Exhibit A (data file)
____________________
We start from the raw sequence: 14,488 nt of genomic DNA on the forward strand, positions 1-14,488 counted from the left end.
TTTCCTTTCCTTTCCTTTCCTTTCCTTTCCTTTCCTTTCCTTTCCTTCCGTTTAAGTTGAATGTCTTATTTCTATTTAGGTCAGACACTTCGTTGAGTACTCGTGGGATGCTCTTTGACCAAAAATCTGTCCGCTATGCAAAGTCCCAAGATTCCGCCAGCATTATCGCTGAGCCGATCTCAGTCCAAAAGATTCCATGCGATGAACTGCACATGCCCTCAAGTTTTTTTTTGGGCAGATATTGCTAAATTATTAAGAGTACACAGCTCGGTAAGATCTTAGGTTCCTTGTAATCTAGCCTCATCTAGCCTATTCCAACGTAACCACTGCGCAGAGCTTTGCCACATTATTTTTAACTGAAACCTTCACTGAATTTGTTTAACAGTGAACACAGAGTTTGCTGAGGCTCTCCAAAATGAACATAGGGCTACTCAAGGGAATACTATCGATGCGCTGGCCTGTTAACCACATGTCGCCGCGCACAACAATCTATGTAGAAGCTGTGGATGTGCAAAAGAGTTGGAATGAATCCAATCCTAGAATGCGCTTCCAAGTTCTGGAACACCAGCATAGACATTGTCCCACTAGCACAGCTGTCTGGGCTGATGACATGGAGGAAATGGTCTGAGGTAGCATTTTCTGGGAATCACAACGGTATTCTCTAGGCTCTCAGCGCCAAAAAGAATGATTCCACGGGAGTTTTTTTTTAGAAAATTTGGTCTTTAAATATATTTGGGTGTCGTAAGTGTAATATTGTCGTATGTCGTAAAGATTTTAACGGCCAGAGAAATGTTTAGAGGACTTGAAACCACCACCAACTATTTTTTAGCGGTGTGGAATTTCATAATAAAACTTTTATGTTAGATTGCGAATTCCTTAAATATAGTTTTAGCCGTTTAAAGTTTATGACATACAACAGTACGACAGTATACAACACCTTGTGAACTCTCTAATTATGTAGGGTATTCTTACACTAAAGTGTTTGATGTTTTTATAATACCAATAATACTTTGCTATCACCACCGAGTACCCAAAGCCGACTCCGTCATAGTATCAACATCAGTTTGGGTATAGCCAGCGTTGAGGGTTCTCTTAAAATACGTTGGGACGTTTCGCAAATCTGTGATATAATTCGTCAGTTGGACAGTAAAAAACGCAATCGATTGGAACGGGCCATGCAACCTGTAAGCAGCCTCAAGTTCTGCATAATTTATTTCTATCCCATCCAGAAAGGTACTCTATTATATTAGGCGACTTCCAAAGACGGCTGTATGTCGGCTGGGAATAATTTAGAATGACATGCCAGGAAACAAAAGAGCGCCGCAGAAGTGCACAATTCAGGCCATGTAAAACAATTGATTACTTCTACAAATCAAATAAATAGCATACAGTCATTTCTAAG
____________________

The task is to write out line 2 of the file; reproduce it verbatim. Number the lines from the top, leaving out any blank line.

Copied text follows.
TTTCCTTTCCTTTCCTTTCCTTTCCTTTCCTTTCCTTTCCTTTCCTTCCGTTTAAGTTGAATGTCTTATTTCTATTTAGGTCAGACACTTCGTTGAGTACTCGTGGGATGCTCTTTGACCAAAAATCTGTCCGCTATGCAAAGTCCCAAGATTCCGCCAGCATTATCGCTGAGCCGATCTCAGTCCAAAAGATTCCATGCGATGAACTGCACATGCCCTCAAGTTTTTTTTTGGGCAGATATTGCTAAATTATTAAGAGTACACAGCTCGGTAAGATCTTAGGTTCCTTGTAATCTAGCCTCATCTAGCCTATTCCAACGTAACCACTGCGCAGAGCTTTGCCACATTATTTTTAACTGAAACCTTCACTGAATTTGTTTAACAGTGAACACAGAGTTTGCTGAGGCTCTCCAAAATGAACATAGGGCTACTCAAGGGAATACTATCGATGCGCTGGCCTGTTAACCACATGTCGCCGCGCACAACAATCTATGTAGAAGCTGTGGATGTGCAAAAGAGTTGGAATGAATCCAATCCTAGAATGCGCTTCCAAGTTCTGGAACACCAGCATAGACATTGTCCCACTAGCACAGCTGTCTGGGCTGATGACATGGAGGAAATGGTCTGAGGTAGCATTTTCTGGGAATCACAACGGTATTCTCTAGGCTCTCAGCGCCAAAAAGAATGATTCCACGGGAGTTTTTTTTTAGAAAATTTGGTCTTTAAATATATTTGGGTGTCGTAAGTGTAATATTGTCGTATGTCGTAAAGATTTTAACGGCCAGAGAAATGTTTAGAGGACTTGAAACCACCACCAACTATTTTTTAGCGGTGTGGAATTTCATAATAAAACTTTTATGTTAGATTGCGAATTCCTTAAATATAGTTTTAGCCGTTTAAAGTTTATGACATACAACAGTACGACAGTATACAACACCTTGTGAACTCTCTAATTATGTAGGGTATTCTTACACTAAAGTGTTTGATGTTTTTATAATACCAATAATACTTTGCTATCACCACCGAGTACCCAAAGCCGACTCCGTCATAGTATCAACATCAGTTTGGGTATAGCCAGCGTTGAGGGTTCTCTTAAAATACGTTGGGACGTTTCGCAAATCTGTGATATAATTCGTCAGTTGGACAGTAAAAAACGCAATCGATTGGAACGGGCCATGCAACCTGTAAGCAGCCTCAAGTTCTGCATAATTTATTTCTATCCCATCCAGAAAGGTACTCTATTATATTAGGCGACTTCCAAAGACGGCTGTATGTCGGCTGGGAATAATTTAGAATGACATGCCAGGAAACAAAAGAGCGCCGCAGAAGTGCACAATTCAGGCCATGTAAAACAATTGATTACTTCTACAAATCAAATAAATAGCATACAGTCATTTCTAAG